· VV. 22, 23 – “Who knows whether the LORD will be gracious…” – Some of our prayers arise from a convinced knowledge that what we are asking for is God’s will. Other prayers work with probabilities and best conjectures that the request is agreeable to God. Here, as David asks, he is hoping against hope. In my opinion: still better to be desperate before God, and then be denied, than never to have asked. Do you agree?
· V. 23 – “I shall go to him…” – this is probably simply a matter-of-fact truism: That ship has sailed: I’m going to where he’s going (that is, the grave), but he’s not returning to me.
· V. 28 – “lest I take the city…” Joab sounds impatient with David’s shenanigans that began with not showing up for battle and then continued by being sidelined with extended guilt/repentance/grief. With this threat he’s forcing David to get “back in the saddle.” Throughout Samuel, Joab is portrayed as someone who rarely acts and speaks from principle, usually from passion.
Psalms 32 and 51
Since it’s probably Sunday for you, and you might not have as much time as other mornings, and we’re been reading about David’s downfall, take a few minutes to read two psalms of David’s repenting.
Read 2 Samuel 13: 1-14
· VV. 1-6 – We’ve descended distressingly quickly into the tawdry. But sin *does* eventually end in squalor; Beelzebub likes things filthy! Panning out our focus, we recall that all this will turn out to be a fulfillment of the judgment spoken in 12:10. Remember 11: 27: “The thing that David had done displeased the LORD”? Consequences!
· V. 2 – Sexual lust, left unchecked, only gains in strength. And it’s real enough to steal physical health. What’s your plan to “control [your] own body in holiness and honor” (1 Thes 4:4)?
· V. 6 – My opinion: Obviously David knows something about lust. Still, David is of such a stuff that he cannot imagine, much less perceive, the sordid thing developing within his family. And so, he naively sends his daughter into the slime. Poor David – it appears that his Bathsheba moment has unleashed demons he could scarcely imagine. Something I think is true and that this passage suggests: when you resist temptation you are also aiding the next generation in their fight against sin. Sin advances or retreats from one generation to the next.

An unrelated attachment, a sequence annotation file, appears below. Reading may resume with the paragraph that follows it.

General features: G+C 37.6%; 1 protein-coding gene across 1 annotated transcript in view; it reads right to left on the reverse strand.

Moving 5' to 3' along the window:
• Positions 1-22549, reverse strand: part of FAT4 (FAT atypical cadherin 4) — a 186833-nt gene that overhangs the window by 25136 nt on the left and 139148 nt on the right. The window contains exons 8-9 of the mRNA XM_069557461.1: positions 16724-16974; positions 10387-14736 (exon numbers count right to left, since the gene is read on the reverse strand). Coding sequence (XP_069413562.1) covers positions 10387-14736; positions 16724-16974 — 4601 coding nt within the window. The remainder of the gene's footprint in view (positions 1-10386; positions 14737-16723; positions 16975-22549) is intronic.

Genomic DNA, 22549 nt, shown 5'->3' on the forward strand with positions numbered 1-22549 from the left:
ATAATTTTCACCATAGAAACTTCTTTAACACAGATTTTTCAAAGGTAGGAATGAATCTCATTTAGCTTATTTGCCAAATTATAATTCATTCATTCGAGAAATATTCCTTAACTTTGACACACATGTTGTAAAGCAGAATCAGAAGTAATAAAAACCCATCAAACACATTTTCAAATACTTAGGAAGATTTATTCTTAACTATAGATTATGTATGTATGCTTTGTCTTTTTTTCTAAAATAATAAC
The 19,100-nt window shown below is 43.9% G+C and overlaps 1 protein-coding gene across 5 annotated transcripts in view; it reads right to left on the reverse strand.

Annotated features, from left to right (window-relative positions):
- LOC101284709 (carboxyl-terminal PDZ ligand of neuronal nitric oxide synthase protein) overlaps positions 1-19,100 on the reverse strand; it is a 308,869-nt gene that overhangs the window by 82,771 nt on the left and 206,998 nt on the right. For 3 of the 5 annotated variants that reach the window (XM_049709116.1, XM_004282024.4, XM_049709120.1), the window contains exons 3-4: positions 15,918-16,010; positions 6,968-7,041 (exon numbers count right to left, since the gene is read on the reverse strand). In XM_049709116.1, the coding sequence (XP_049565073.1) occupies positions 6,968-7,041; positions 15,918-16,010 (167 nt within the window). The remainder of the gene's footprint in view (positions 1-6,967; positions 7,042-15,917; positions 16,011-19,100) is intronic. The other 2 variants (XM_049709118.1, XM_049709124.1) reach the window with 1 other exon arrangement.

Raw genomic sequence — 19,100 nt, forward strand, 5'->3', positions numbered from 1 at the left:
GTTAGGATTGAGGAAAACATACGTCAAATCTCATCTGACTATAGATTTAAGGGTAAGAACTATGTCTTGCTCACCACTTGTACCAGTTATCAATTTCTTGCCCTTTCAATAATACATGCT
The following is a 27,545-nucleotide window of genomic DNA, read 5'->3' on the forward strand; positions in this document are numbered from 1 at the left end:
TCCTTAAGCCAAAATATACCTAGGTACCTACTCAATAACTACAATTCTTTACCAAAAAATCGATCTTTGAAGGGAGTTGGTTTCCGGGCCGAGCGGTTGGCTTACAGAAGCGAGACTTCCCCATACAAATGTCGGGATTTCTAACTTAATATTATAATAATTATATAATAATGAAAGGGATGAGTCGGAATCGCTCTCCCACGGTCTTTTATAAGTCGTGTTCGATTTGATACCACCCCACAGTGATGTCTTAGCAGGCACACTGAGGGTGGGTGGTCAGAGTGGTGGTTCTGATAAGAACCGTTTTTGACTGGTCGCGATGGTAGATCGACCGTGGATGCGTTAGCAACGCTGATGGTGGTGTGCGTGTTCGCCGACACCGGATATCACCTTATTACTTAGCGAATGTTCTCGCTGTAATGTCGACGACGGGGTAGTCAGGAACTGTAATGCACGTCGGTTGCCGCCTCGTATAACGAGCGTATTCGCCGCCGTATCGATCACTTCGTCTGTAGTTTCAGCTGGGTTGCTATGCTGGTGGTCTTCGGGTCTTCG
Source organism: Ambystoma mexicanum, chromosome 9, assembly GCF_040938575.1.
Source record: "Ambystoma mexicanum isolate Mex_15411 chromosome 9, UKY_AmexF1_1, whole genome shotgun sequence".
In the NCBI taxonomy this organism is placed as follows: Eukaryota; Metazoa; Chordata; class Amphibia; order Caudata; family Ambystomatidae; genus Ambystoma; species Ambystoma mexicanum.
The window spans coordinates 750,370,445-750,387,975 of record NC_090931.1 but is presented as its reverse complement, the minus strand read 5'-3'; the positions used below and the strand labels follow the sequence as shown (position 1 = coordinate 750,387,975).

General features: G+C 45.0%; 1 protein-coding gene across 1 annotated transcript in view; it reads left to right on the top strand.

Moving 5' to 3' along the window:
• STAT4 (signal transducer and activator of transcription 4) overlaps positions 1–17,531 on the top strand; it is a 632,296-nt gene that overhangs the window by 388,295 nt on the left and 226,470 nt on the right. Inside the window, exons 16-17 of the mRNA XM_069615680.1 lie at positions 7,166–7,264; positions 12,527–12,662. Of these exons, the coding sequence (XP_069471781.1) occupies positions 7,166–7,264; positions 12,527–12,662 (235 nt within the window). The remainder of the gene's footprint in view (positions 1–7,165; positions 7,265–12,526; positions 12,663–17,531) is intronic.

· V. 12, 13 – The narrator details the protests and arguments that Tamar puts up against her half-brother’s advances. Why does he take the time to relay all that she said? One idea that I keep returning to: the narrator is showing us the progression of sin. David succumbed to lust; his son violated reason AND succumbed to lust. And so it goes.. A good day to read James 1:14, 15. And a good time to remember to take sin seriously. You never mature beyond being tempted, and so never grow beyond the threat of sin’s destruction.
Read 2 Samuel 13: 15-22
· V. 15 – A lust of some duration extinguished in a matter of moments. If nothing else, let this stand as a warning not to be duped by the lovelorn sighs of someone who will use you then lose you.
· V. 16 – In this society, if Amnon now tosses Tamar aside after violating her, she’ll be “damaged goods” beyond repair in others’ eyes. In a culture that prizes purity, the stakes are always higher.
· V. 17 – Amnon wanted Tamar, but didn’t love her. Amnon wanted Tamar, but didn’t love her. Amnon wanted Tamar, but didn’t love her. Amnon wanted Tamar, but didn’t love her. Repeat 46 more times to digest a really important life lesson.
· V. 20 – “do not take this to heart.” Absalom urges his sister to adopt an impossible mindset: PLAY IT COOL. For what he intends, a certain atmosphere is required. “Revenge is a dish best served cold…”. Poor Tamar is exploited, then repressed, and finally left to spend her days as a recluse. David’s beautiful family is falling apart, and he’s “very angry” (v. 21), but now sound and fury is all he’s got to throw at this unfolding tragedy.
· When we see the wreckage from sin in this great man’s life, our minds return to David’s Son and David’s Lord. In His life, sin never got started, and thus never progressed. Rather, in Jesus, God “condemned sin in the flesh.” Mull that one over: there’s a Man who stopped sin in its tracks, and somehow His record and victory spills over to us. HALLELLUJAH